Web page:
Schools

Endangered science at BHS

Petri dish

Berkeley High’s School Governance Council voted this week to approve principal Jim Slemp’s latest proposal for a new schedule at BHS. It now goes to the Berkeley Unified School District (although Slemp claims that the proposal doesn’t need BUSD approval).

The most contentious aspect of the new schedule is the elimination of before- and after-school time for science labs. The extra funding that goes to science will be used instead for unspecified “equity grants”, aimed at reducing the achievement gap in the school.

BHS science teachers have written an open letter to the school community. If you’re concerned about the future of science at the school you should read the whole thing, but here’s the key passage:

This proposal flies in the face of the BSEP mandate and the 2020 Vision. The science labs during 0 and 7th periods provide weekly enrichment and satisfy UC and CSU requirements that college prep science classes offer 20% of instructional time for hands-on lab activities. In addition, the extra lab periods provide additional time to support struggling students. The science program meets the goals articulated by both BSEP and the 2020 Vision providing enrichment, support for all students and UC requirements.

The extra time BSEP funding supports allows BHS to maintain an outstanding AP science program. Many of our students take and succeed in three AP level sciences courses as first year courses. Our students’ performance on the AP exams well exceeds the national average. These courses would have to become 2nd year offerings if the labs were eliminated. Approximately 600 students per year enroll in our AP programs. All of our students take Advanced Biology, most take chemistry, physics, or environmental science or anatomy and the extra time provides the support students need to develop a deep understanding of these topics.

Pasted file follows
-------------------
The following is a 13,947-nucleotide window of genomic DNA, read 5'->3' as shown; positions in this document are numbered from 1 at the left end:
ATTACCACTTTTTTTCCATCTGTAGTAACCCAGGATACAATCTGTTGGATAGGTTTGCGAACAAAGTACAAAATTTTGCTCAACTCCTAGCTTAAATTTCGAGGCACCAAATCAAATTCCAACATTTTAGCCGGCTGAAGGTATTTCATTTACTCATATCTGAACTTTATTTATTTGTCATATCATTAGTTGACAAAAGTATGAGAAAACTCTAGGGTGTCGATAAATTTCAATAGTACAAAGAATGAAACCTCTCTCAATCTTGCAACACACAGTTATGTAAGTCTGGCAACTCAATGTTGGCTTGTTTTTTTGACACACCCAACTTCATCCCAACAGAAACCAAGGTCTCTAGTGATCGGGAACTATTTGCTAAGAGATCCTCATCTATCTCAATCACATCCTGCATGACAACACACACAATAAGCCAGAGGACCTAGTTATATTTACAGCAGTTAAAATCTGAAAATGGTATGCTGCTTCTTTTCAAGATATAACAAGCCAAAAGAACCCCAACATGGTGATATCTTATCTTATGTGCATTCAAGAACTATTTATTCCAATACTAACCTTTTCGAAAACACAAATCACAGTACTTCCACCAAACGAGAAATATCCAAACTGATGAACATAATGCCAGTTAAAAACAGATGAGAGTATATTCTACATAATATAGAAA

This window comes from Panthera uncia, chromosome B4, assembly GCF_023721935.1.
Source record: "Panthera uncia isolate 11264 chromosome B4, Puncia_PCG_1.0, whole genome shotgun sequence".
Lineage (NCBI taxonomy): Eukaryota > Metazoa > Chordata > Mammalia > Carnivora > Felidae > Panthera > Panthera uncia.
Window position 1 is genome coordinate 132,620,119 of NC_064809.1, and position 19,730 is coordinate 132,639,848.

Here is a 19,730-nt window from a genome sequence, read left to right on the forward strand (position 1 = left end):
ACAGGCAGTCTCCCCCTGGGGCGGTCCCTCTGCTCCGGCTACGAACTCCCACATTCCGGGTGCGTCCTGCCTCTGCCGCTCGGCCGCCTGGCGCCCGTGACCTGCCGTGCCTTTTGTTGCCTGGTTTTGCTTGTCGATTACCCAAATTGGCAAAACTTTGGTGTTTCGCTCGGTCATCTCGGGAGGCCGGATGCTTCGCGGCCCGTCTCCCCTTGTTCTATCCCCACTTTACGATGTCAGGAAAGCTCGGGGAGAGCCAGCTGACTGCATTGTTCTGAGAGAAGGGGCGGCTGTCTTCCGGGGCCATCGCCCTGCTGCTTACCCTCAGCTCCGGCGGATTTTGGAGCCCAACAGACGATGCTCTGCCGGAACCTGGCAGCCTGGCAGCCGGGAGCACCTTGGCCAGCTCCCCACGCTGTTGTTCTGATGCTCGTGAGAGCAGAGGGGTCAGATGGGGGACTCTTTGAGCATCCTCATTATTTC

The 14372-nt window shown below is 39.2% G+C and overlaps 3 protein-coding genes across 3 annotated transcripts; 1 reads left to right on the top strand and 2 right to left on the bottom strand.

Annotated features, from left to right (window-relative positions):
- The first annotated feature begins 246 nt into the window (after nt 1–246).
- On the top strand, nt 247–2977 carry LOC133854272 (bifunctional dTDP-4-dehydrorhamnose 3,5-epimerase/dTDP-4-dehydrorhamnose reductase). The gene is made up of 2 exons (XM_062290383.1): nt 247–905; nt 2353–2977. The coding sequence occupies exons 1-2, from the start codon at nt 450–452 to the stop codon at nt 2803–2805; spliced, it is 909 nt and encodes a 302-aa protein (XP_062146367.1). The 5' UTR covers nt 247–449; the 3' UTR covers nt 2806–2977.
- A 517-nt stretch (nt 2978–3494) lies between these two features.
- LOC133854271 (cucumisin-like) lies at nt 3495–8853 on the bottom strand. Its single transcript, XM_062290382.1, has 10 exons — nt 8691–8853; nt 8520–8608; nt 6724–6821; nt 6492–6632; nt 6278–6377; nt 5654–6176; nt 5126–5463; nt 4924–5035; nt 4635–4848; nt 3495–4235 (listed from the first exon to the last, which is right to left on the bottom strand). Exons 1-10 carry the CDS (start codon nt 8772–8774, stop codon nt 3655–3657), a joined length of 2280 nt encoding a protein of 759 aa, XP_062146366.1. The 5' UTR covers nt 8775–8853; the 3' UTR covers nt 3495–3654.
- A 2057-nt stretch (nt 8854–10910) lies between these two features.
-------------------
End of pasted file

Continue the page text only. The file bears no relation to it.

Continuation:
The elimination of these labs would reduce instructional time by more than 21% (30% in AP classes). such devastating cuts would force science teachers to eliminate many of the labs that enrich the experience for students by having them “do science”.

It’s difficult to decipher all the signatures, but it looks like the letter is signed by 18 of the school’s science teachers. It calls for parents to phone, email or write to Slemp and the school board to oppose the rescheduling plan.

Parents are also being urged to send a letter to school superintendent William Huyett and to show their support at next week’s meeting of the school board.

Photo by Adam Coster from Flickr

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  • TL’s new friend

    How much more rope does he need to hang himself?!!!

  • http://basiscraft.com Thomas Lord

    re: “How much more rope does he need to hang himself?!!!”

    More than you seem to have, “anonymous coward”.

  • TL’s new friend

    Dear Lord,

    I am honored to be a coward as you define them.

    what follows is copied and pasted from your last post: